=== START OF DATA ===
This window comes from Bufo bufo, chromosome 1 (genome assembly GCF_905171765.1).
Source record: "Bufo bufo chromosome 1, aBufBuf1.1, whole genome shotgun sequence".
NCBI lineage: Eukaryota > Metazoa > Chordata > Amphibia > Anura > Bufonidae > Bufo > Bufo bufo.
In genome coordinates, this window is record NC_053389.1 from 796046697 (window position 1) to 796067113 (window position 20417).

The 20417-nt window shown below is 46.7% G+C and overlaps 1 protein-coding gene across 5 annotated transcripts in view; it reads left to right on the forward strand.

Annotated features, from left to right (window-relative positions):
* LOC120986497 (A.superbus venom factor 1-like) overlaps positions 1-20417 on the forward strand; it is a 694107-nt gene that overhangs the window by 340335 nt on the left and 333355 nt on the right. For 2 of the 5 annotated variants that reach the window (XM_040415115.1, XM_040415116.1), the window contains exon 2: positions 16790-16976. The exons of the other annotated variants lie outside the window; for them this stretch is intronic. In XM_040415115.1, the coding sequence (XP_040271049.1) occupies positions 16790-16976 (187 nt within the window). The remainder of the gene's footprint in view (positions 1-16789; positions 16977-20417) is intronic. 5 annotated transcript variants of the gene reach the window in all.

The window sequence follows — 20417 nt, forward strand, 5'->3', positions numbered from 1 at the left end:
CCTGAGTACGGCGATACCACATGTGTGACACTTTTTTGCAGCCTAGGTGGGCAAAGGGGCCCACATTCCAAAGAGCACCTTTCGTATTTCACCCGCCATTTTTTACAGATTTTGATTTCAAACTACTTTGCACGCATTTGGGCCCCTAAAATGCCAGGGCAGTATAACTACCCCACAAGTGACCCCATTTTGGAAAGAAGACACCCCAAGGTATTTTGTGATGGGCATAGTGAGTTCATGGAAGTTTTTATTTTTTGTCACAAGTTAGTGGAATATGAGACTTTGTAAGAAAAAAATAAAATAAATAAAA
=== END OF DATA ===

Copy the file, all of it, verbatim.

This window comes from Bufo bufo, chromosome 1 (genome assembly GCF_905171765.1).
Source record: "Bufo bufo chromosome 1, aBufBuf1.1, whole genome shotgun sequence".
NCBI lineage: Eukaryota > Metazoa > Chordata > Amphibia > Anura > Bufonidae > Bufo > Bufo bufo.
In genome coordinates, this window is record NC_053389.1 from 796046697 (window position 1) to 796067113 (window position 20417).

The 20417-nt window shown below is 46.7% G+C and overlaps 1 protein-coding gene across 5 annotated transcripts in view; it reads left to right on the forward strand.

Annotated features, from left to right (window-relative positions):
* LOC120986497 (A.superbus venom factor 1-like) overlaps positions 1-20417 on the forward strand; it is a 694107-nt gene that overhangs the window by 340335 nt on the left and 333355 nt on the right. For 2 of the 5 annotated variants that reach the window (XM_040415115.1, XM_040415116.1), the window contains exon 2: positions 16790-16976. The exons of the other annotated variants lie outside the window; for them this stretch is intronic. In XM_040415115.1, the coding sequence (XP_040271049.1) occupies positions 16790-16976 (187 nt within the window). The remainder of the gene's footprint in view (positions 1-16789; positions 16977-20417) is intronic. 5 annotated transcript variants of the gene reach the window in all.

The window sequence follows — 20417 nt, forward strand, 5'->3', positions numbered from 1 at the left end:
CCTGAGTACGGCGATACCACATGTGTGACACTTTTTTGCAGCCTAGGTGGGCAAAGGGGCCCACATTCCAAAGAGCACCTTTCGTATTTCACCCGCCATTTTTTACAGATTTTGATTTCAAACTACTTTGCACGCATTTGGGCCCCTAAAATGCCAGGGCAGTATAACTACCCCACAAGTGACCCCATTTTGGAAAGAAGACACCCCAAGGTATTTTGTGATGGGCATAGTGAGTTCATGGAAGTTTTTATTTTTTGTCACAAGTTAGTGGAATATGAGACTTTGTAAGAAAAAAATAAAATAAATAAAA